Here’s how it would look for the median-priced home we considered above if you had about $5,000 to put towards the principal two years into your mortgage. This also assumes a recasting fee of $250.

Before RecastingAfter Recasting

Monthly Mortgage Payment

$1,410$1,385

If PMI removal or the extra money you’d need to have your mortgage recast are out of reach, you still have a few arrows in your quiver in your quest to lower your monthly mortgage payment.

Refinance Your Mortgage

If your mortgage interest rate is higher than what’s currently on offer, or if you’re willing to extend the payment period further into the future, you can get a lower monthly mortgage payment by refinancing. This process involves significant closing costs, usually between 3 and 6% of the new loan principal, which you also need to consider. Sometimes these can be rolled into the new loan, but you’ll still end up paying them eventually. Online mortgage refinance calculators can show you the specifics for your circumstances.

Two ways to make sure your monthly payment is lower after refinancing:

Lock in a lower interest rate

This tactic may also lower the amount you pay in the long run, as long as you stay in the house enough years to recoup the closing costs. We’ll take the example above and assume that, with 25 years left on your current mortgage, you decide to refinance into a new 25-year loan at an interest rate 1% lower than your current one. With relatively low closing costs just above 3%, it would take you about a year to break even.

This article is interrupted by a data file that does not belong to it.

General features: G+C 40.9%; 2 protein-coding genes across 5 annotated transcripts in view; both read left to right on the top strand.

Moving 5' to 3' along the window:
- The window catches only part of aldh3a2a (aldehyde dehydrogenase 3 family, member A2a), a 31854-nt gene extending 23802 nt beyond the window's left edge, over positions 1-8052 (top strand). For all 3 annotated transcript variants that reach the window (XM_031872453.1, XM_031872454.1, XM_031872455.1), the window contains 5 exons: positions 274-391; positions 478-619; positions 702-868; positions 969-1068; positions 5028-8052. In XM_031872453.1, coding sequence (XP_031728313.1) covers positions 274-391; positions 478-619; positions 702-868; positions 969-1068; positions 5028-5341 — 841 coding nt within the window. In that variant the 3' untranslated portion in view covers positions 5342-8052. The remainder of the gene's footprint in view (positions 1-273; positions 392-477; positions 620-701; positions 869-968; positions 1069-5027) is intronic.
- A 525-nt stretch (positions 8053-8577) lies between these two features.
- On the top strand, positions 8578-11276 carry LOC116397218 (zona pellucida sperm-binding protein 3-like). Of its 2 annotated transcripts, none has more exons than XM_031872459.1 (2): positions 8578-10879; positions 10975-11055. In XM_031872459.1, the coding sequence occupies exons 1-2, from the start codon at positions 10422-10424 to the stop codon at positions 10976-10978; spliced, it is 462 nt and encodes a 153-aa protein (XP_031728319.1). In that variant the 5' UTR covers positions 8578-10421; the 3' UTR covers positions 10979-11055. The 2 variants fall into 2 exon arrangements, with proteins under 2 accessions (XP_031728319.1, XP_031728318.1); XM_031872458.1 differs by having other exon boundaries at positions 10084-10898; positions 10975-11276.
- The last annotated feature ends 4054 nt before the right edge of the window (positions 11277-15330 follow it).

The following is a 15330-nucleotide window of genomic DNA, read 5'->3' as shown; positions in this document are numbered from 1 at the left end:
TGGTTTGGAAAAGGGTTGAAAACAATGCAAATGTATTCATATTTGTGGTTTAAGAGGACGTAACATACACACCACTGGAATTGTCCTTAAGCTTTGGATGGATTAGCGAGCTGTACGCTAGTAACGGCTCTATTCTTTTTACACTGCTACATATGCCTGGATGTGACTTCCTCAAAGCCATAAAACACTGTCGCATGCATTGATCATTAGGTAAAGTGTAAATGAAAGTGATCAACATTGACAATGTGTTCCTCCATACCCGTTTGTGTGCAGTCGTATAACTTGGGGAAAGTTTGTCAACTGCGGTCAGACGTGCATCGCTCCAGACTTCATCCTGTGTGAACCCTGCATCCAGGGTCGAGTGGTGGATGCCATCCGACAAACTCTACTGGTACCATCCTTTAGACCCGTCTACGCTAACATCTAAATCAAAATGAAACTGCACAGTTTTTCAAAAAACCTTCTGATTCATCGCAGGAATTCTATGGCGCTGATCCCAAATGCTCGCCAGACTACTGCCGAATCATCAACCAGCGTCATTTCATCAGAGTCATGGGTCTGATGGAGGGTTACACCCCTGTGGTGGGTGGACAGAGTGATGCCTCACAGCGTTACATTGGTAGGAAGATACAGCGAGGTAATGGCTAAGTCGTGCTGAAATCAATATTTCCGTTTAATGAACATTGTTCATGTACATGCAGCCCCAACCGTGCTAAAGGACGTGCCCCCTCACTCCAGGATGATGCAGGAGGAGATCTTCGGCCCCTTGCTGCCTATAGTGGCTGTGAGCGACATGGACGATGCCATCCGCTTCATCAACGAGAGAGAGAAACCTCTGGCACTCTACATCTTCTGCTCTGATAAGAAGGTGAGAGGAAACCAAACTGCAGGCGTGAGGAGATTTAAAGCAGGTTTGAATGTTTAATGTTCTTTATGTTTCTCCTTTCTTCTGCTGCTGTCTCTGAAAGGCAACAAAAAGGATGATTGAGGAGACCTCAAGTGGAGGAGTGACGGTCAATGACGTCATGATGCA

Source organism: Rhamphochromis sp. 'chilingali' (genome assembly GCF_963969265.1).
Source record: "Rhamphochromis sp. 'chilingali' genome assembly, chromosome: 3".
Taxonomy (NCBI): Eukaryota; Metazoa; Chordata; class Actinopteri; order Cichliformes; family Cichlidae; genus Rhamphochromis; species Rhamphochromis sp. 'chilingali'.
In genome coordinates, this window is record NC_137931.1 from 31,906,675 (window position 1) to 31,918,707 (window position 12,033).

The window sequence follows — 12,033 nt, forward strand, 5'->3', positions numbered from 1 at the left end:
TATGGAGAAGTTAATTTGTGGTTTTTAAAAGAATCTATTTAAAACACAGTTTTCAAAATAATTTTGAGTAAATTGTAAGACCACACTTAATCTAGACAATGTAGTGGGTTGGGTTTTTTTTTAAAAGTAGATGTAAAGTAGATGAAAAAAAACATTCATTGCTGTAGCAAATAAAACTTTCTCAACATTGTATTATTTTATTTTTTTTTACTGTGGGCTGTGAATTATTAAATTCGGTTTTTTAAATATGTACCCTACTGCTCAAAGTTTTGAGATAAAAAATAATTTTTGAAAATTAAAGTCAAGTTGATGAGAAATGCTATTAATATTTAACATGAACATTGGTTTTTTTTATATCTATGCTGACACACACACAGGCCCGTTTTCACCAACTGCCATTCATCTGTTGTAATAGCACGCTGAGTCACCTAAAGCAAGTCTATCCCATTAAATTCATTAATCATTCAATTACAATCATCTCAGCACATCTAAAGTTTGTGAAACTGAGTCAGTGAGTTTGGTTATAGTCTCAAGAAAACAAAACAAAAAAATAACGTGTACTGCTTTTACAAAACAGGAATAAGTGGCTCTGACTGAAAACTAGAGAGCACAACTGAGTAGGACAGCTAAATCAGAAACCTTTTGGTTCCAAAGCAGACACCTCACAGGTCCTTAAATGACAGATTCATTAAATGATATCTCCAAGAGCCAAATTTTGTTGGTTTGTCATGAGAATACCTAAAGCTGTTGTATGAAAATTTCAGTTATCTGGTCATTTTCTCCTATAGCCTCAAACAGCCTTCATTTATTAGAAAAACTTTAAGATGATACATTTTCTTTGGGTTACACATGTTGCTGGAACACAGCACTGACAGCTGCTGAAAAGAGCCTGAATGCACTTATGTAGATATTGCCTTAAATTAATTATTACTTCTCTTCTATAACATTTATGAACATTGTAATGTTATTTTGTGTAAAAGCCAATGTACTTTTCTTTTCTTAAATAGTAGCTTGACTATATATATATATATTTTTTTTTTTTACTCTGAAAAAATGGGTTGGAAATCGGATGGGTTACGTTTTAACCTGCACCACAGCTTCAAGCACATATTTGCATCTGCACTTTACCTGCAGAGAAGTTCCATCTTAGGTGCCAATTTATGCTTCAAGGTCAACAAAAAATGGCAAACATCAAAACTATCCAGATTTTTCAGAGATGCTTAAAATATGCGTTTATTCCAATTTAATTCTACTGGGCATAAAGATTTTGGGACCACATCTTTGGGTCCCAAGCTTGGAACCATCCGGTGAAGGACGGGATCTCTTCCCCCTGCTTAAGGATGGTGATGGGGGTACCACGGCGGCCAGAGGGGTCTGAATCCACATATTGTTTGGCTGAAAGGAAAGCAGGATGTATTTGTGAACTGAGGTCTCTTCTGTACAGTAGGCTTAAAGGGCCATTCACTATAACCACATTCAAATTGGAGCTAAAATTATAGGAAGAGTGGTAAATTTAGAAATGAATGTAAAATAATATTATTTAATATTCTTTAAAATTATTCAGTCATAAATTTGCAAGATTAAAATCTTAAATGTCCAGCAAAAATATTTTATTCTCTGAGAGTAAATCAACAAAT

Before RefinancingAfter Refinancing

Monthly Mortgage Payment

$1,410$1,305

Extend the length of the loan

You can also refinance into a longer loan, for example a 30-year mortgage for the example above, and your monthly cost would go down even more. You'd need to run the numbers to make sure you come out ahead over the long term.

Before RefinancingAfter Refinancing
Monthly Mortgage Payment$1,410$1,214

Reduce Your Assessment